Ġgantija is a Neolithic, megalithic temple complex on the Mediterranean island of Gozo. The Ġgantija temples are the earliest of a series of megalithic temples in Malta (older than the pyramids of Egypt). Their makers erected the two Ġgantija temples during the Neolithic Age (c. 3600–2500 BC), which makes these temples more than 5500 years old and the world"s second oldest manmade religious structures, after Göbekli Tepe in Turkey. Together with other similar structures, these have been designated a UNESCO World Heritage Site, the Megalithic Temples of Malta.

The temples were possibly the site of a Fertility cult; archeologists believe that the numerous figurines and statues found on site are connected with that cult. According to local Gozitan folklore, a giantess who ate nothing but broad beans and honey bore a child from a man of the common people. With the child hanging from her shoulder, built these temples and used them as places of worship.

This megalithic monument is in fact two temples, built side by side and enclosed within a boundary wall. The southerly one is the larger and older, dating back to approximately 3600 BC. It is also better preserved. The plan of the temple incorporates five large apses, with traces of the plaster that once covered the irregular wall still clinging between the blocks.

The temples are built in the typical clover-leaf shape, with inner facing blocks marking the shape which was then filled in with rubble. This led to the construction of a series of semi-circular apses connected with a central passage. Archaeologists believe that the apses were originally covered by roofing. The structures are all the more impressive for having been constructed at a time when no metal tools were available to the natives of the Maltese Islands, and when the wheel had not yet been introduced. Small, spherical stones have been discovered. They are believed to have been used as ball bearings to transport the enormous stone blocks required for the temples" construction.

The temple, like other megalithic sites in Malta, faces southeast. The southern temple rises to a height of six metres. At the entrance sits a large stone block with a recess, which led to the hypothesis that this was a ritual ablution station for purification before entering the complex. The five apses contain various altars; the finding of animal bones in the site suggests the site was used for animal sacrifice.

After the excavations in 1827, the ruins fell into decay. The land was held privately until 1933, when the Government expropriated it for public benefit. The Museums Department conducted extensive archaeological work in 1933, 1936, 1949, 1956–57 and 1958–59. Its goal was to clear, preserve and research the ruins and their surroundings.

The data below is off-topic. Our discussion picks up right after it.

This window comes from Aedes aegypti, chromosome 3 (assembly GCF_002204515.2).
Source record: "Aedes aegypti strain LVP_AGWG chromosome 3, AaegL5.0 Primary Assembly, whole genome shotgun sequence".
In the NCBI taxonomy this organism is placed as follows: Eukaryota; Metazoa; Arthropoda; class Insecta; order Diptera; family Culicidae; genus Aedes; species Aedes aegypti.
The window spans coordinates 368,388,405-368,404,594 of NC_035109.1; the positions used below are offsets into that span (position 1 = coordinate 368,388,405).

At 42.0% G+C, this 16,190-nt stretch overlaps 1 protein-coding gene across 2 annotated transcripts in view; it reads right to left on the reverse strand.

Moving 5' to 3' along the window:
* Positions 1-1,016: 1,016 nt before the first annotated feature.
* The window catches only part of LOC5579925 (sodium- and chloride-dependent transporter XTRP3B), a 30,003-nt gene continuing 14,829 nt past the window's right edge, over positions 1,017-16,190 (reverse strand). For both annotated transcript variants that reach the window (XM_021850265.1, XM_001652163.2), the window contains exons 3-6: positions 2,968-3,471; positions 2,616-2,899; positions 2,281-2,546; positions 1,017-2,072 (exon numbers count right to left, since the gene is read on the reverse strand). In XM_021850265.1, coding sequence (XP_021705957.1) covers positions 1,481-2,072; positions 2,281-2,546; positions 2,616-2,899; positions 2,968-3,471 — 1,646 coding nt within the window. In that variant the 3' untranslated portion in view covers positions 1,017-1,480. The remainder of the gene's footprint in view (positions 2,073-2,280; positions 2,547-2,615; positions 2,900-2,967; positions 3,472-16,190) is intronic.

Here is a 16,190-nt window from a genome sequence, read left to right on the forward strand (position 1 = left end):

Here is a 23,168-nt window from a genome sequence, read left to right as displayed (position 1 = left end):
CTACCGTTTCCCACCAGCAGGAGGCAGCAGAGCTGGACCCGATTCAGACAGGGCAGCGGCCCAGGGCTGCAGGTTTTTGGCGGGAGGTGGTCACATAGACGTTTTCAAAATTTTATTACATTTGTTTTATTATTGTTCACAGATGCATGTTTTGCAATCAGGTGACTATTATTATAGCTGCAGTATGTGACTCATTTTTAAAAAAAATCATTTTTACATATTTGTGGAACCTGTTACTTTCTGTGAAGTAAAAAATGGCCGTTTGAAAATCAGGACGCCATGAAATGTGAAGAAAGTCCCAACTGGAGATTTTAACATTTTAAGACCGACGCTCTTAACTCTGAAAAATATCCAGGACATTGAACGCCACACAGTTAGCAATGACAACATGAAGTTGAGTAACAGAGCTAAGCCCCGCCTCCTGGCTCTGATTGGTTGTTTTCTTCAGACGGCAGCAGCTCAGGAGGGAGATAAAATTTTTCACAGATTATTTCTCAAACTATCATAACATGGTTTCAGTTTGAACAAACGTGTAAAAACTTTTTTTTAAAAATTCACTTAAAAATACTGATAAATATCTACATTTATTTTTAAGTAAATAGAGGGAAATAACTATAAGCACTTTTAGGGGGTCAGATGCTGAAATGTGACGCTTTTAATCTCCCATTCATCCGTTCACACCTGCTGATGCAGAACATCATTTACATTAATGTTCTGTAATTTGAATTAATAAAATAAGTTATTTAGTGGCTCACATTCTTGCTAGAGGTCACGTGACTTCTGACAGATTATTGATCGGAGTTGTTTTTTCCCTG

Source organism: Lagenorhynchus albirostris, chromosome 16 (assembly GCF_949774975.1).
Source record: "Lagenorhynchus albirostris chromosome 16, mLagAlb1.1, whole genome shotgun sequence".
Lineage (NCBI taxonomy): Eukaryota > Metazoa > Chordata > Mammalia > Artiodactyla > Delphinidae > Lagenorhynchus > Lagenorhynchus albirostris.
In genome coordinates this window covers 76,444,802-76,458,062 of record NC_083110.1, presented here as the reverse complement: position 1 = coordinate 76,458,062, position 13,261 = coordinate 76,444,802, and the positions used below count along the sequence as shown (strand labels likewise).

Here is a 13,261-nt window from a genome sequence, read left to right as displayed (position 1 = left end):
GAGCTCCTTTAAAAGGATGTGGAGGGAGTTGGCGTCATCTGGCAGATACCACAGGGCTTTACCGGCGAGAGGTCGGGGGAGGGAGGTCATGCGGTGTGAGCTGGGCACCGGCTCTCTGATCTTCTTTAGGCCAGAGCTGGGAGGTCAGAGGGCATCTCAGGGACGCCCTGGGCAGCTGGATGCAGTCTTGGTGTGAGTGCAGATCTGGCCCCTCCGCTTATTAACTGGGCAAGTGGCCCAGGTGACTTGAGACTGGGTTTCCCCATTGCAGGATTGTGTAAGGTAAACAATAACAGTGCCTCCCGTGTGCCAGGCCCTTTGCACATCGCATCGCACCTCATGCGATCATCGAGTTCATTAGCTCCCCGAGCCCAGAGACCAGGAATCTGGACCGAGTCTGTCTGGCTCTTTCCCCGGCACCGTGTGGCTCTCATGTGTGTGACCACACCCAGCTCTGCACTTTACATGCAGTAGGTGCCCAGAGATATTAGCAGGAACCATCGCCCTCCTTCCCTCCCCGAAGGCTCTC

The temple and the surrounding areas were restored or rehabilitated in the 2000s. Lightweight walkways were installed in the temple in 2011, while a heritage park was opened in 2013.

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Address

Triq It Tafla, Gozo, Malta
See all sites in Gozo

Details

Founded: 3600-2500 BC
Category: Prehistoric and archaeological sites in Malta

Rating

4.3/5 (based on Google user reviews)

User Reviews

Nicolas C (17 months ago)
Testimony of the rich history of the island of Malta. This prehistoric site, rich in mystery, is a must in this country. On the other hand, although it is very interesting, the place may not please everyone but more curious, lovers of history and especially those of prehistory.
Brian T (18 months ago)
Entry is via the Ġgantija Museum, not the directions mapped out by Google. The museum contains background information about the temple. Much more informative than the other temples in Malta. Temple is more protected than the other temples where you can walk around and touch the rocks.
Anthony Peter Swallow (18 months ago)
Excellent renovation and display of the famous stones. Great walkway takes you to and then round the ruins. There is a nice introduction centre at the start and then a gift shop at the end of the walk (200m from the entry). Bravo for the realisation of this project!
Viacheslav Shestopalov (18 months ago)
Atmospheric and mysterious place. Great infrastructure: the exhibition with unique prehistoric sculptures and some try-and-touch items, comprehensive intro materials, nice garden around the site. The temple itself is in good condition (of course, as for such an old structure), although supported by modern metal carcasses. All important nuances are marked on a scheme so that visitors know what to look at.
Josip Pešut (2 years ago)
Neolithic site with megalithic structures. It's outstanding something like this managed to survive 7000 years! UNESCO protects the site and has scaffolds around the walls to keep track of any stone movements. There's not much other content than the megalithic temple, but it's worth seeing!
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